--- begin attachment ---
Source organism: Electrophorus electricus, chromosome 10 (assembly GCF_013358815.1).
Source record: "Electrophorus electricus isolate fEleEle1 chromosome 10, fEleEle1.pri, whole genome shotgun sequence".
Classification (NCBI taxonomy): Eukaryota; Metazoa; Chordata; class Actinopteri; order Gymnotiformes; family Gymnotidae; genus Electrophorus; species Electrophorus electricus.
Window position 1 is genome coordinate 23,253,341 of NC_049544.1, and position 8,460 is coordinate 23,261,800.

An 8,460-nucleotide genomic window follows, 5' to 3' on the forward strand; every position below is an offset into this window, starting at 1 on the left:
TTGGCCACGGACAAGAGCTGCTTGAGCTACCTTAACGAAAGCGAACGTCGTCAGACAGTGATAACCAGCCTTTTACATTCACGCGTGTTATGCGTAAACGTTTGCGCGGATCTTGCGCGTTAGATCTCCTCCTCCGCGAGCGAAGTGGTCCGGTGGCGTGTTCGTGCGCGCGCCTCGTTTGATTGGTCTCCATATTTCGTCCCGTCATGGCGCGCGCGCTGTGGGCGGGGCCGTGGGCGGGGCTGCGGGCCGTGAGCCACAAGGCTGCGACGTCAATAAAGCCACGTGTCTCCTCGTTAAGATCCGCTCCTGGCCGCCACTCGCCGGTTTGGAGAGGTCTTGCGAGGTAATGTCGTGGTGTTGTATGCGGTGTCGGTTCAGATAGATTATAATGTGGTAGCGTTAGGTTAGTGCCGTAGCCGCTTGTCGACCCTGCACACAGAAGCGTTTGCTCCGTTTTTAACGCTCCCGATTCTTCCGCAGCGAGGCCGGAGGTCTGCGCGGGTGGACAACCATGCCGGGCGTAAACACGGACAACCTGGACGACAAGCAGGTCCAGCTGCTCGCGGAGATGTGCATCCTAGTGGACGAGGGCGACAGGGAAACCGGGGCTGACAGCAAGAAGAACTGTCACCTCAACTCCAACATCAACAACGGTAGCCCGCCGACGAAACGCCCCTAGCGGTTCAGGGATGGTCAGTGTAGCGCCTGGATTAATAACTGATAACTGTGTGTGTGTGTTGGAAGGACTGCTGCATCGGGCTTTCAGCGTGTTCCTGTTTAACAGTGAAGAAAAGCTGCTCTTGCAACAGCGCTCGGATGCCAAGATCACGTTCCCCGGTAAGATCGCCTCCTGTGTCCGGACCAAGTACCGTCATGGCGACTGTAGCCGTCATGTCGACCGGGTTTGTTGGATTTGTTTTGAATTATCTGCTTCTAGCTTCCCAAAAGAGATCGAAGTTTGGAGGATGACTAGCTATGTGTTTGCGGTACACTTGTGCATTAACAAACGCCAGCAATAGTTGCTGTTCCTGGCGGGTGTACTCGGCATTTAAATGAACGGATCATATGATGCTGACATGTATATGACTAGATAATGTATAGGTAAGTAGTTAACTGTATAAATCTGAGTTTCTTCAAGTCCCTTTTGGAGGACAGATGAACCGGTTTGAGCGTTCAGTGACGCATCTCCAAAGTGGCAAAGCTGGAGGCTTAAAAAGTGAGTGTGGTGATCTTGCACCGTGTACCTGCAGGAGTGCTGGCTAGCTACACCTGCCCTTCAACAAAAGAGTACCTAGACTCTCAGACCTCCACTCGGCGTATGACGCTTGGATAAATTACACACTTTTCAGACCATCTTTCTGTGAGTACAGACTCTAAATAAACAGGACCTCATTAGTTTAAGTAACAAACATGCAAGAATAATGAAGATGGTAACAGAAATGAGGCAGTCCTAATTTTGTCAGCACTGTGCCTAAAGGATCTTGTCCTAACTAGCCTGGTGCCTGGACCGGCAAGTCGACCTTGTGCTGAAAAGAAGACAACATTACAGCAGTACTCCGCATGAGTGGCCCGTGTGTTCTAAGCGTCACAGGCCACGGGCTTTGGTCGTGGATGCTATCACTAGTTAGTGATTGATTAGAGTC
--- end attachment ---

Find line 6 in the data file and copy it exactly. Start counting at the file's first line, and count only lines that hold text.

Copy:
TTGGCCACGGACAAGAGCTGCTTGAGCTACCTTAACGAAAGCGAACGTCGTCAGACAGTGATAACCAGCCTTTTACATTCACGCGTGTTATGCGTAAACGTTTGCGCGGATCTTGCGCGTTAGATCTCCTCCTCCGCGAGCGAAGTGGTCCGGTGGCGTGTTCGTGCGCGCGCCTCGTTTGATTGGTCTCCATATTTCGTCCCGTCATGGCGCGCGCGCTGTGGGCGGGGCCGTGGGCGGGGCTGCGGGCCGTGAGCCACAAGGCTGCGACGTCAATAAAGCCACGTGTCTCCTCGTTAAGATCCGCTCCTGGCCGCCACTCGCCGGTTTGGAGAGGTCTTGCGAGGTAATGTCGTGGTGTTGTATGCGGTGTCGGTTCAGATAGATTATAATGTGGTAGCGTTAGGTTAGTGCCGTAGCCGCTTGTCGACCCTGCACACAGAAGCGTTTGCTCCGTTTTTAACGCTCCCGATTCTTCCGCAGCGAGGCCGGAGGTCTGCGCGGGTGGACAACCATGCCGGGCGTAAACACGGACAACCTGGACGACAAGCAGGTCCAGCTGCTCGCGGAGATGTGCATCCTAGTGGACGAGGGCGACAGGGAAACCGGGGCTGACAGCAAGAAGAACTGTCACCTCAACTCCAACATCAACAACGGTAGCCCGCCGACGAAACGCCCCTAGCGGTTCAGGGATGGTCAGTGTAGCGCCTGGATTAATAACTGATAACTGTGTGTGTGTGTTGGAAGGACTGCTGCATCGGGCTTTCAGCGTGTTCCTGTTTAACAGTGAAGAAAAGCTGCTCTTGCAACAGCGCTCGGATGCCAAGATCACGTTCCCCGGTAAGATCGCCTCCTGTGTCCGGACCAAGTACCGTCATGGCGACTGTAGCCGTCATGTCGACCGGGTTTGTTGGATTTGTTTTGAATTATCTGCTTCTAGCTTCCCAAAAGAGATCGAAGTTTGGAGGATGACTAGCTATGTGTTTGCGGTACACTTGTGCATTAACAAACGCCAGCAATAGTTGCTGTTCCTGGCGGGTGTACTCGGCATTTAAATGAACGGATCATATGATGCTGACATGTATATGACTAGATAATGTATAGGTAAGTAGTTAACTGTATAAATCTGAGTTTCTTCAAGTCCCTTTTGGAGGACAGATGAACCGGTTTGAGCGTTCAGTGACGCATCTCCAAAGTGGCAAAGCTGGAGGCTTAAAAAGTGAGTGTGGTGATCTTGCACCGTGTACCTGCAGGAGTGCTGGCTAGCTACACCTGCCCTTCAACAAAAGAGTACCTAGACTCTCAGACCTCCACTCGGCGTATGACGCTTGGATAAATTACACACTTTTCAGACCATCTTTCTGTGAGTACAGACTCTAAATAAACAGGACCTCATTAGTTTAAGTAACAAACATGCAAGAATAATGAAGATGGTAACAGAAATGAGGCAGTCCTAATTTTGTCAGCACTGTGCCTAAAGGATCTTGTCCTAACTAGCCTGGTGCCTGGACCGGCAAGTCGACCTTGTGCTGAAAAGAAGACAACATTACAGCAGTACTCCGCATGAGTGGCCCGTGTGTTCTAAGCGTCACAGGCCACGGGCTTTGGTCGTGGATGCTATCACTAGTTAGTGATTGATTAGAGTC